WHO declares Liberia free of Ebola again
KONFRONTASI - Liberia has been declared free of the deadly Ebola virus for the second time this year by the World Health Organization (WHO).
The WHO said on Thursday it could now declare the West African country free of Ebola, because 42 days have passed since the last infected person tested clear of the disease.
Forty-two days, according to the WHO, represents twice the maximum incubation period.
"WHO declares Liberia free of Ebola virus transmission in the human population," the UN health agency said in a statement.
Liberia along with Guinea and Sierra Leone were ravaged by an outbreak that has killed more than 11,000 people and infected 28,000 others since December 2013. Liberia was hit the hardest as 4,800 of the deaths and more than a third of the infections happened there.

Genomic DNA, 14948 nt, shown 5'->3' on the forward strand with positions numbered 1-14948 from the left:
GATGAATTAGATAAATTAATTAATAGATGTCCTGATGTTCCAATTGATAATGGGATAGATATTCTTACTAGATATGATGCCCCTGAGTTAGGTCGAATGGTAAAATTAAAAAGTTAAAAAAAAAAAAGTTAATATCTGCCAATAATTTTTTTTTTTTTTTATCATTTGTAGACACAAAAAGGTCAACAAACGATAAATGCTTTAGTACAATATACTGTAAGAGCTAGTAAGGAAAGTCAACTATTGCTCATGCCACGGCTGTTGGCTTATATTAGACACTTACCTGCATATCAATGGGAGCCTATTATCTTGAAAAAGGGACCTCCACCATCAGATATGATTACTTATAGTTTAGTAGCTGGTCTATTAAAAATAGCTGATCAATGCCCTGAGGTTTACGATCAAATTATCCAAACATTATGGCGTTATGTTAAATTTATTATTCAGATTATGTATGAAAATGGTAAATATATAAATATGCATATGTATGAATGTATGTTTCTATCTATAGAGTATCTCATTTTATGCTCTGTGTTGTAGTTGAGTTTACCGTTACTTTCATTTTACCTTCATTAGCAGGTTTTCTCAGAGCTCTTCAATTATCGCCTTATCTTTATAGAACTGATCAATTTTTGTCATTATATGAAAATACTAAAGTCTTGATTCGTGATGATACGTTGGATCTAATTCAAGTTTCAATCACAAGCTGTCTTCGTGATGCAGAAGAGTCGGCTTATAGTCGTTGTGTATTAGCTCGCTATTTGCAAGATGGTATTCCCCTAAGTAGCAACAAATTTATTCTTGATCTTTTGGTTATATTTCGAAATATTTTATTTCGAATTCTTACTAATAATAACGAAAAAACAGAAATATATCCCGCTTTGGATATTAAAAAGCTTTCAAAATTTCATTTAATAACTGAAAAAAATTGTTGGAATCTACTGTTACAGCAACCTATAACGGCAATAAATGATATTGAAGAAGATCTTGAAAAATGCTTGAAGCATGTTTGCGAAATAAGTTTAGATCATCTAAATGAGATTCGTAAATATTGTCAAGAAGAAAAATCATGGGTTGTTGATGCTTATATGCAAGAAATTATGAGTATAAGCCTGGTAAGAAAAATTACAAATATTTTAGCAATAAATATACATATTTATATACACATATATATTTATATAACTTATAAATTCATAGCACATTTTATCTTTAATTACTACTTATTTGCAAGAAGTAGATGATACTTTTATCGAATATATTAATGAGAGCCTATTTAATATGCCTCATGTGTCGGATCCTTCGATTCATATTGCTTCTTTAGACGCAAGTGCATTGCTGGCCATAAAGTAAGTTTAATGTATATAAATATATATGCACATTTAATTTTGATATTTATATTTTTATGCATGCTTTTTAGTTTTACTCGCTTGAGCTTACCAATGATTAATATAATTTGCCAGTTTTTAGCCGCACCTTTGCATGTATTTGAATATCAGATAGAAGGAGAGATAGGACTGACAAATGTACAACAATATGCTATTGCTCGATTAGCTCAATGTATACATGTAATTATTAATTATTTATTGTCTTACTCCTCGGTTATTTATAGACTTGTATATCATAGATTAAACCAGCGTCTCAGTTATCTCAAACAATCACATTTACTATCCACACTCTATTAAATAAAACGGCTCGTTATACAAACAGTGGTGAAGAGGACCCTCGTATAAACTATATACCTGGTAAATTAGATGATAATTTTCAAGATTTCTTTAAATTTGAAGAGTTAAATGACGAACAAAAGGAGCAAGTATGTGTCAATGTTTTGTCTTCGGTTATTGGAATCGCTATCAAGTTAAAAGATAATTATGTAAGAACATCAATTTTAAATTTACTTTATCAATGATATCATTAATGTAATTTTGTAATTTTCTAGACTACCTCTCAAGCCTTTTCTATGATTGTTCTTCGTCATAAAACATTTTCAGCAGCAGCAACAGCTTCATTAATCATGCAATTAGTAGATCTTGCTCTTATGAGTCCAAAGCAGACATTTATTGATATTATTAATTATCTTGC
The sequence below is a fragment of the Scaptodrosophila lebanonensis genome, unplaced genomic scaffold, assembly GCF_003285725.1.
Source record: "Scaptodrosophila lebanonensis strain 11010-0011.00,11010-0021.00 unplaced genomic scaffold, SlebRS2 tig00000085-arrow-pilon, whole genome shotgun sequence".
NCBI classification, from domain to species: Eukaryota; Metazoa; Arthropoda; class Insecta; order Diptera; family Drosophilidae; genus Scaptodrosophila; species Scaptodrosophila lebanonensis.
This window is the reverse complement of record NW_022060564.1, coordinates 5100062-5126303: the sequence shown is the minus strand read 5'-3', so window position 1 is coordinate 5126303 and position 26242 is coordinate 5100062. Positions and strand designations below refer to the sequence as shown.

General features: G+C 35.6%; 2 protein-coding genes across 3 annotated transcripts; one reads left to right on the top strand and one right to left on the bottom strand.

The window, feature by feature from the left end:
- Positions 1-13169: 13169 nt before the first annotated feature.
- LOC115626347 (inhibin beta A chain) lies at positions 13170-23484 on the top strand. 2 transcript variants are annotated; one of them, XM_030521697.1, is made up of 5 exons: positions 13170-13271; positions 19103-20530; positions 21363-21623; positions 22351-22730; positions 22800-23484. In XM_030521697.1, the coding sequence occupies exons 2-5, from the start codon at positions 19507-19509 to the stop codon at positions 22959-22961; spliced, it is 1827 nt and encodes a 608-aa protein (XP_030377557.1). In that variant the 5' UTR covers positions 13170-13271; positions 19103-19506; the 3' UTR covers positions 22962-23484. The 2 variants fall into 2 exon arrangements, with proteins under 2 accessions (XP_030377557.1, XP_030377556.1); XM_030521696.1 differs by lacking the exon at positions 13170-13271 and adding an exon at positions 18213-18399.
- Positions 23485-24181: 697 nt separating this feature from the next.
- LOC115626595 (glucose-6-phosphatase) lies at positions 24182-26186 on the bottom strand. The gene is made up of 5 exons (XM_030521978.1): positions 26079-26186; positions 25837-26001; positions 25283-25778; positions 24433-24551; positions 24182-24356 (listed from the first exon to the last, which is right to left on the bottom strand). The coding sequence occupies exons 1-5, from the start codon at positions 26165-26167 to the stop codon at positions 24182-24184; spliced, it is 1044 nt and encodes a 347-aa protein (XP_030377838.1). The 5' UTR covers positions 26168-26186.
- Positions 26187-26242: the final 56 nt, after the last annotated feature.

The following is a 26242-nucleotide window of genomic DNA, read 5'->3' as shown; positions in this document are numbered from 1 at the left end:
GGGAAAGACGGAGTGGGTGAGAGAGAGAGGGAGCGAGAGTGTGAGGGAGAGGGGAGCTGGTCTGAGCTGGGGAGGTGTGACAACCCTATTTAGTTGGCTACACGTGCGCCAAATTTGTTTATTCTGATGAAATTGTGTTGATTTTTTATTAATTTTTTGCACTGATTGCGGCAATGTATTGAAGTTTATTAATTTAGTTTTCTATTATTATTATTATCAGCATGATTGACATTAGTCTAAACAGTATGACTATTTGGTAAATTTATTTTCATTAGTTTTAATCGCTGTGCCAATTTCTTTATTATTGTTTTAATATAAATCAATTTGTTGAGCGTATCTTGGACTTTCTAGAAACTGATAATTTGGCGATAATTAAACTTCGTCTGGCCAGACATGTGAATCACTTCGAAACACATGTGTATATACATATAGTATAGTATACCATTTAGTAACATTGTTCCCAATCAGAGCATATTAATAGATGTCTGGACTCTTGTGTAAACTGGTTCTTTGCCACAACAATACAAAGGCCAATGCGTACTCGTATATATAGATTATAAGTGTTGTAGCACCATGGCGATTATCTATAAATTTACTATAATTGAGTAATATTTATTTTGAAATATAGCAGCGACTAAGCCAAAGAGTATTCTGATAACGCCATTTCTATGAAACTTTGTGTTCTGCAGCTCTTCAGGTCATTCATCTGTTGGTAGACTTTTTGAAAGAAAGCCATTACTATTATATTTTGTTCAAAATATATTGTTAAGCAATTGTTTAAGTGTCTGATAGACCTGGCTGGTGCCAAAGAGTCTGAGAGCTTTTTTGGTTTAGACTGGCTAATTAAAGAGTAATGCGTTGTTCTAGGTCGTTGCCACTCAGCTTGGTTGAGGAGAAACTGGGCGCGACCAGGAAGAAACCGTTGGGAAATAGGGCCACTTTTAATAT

Back in May, the country was declared Ebola-free, but six weeks later near the end of June, two people, including a teen, died. At least four other cases were discovered by the country's authorities from late June to July.
Hailing Liberia’s "successful response" to the recent re-emergence of Ebola, the WHO also said, "Liberia's ability to effectively respond to the outbreak of Ebola virus disease is due to intensified vigilance and rapid response by the government and multiple partners.”
Shortly after the announcement by the WHO, celebrations erupted in the capital, Monrovia, and elsewhere.[ptv]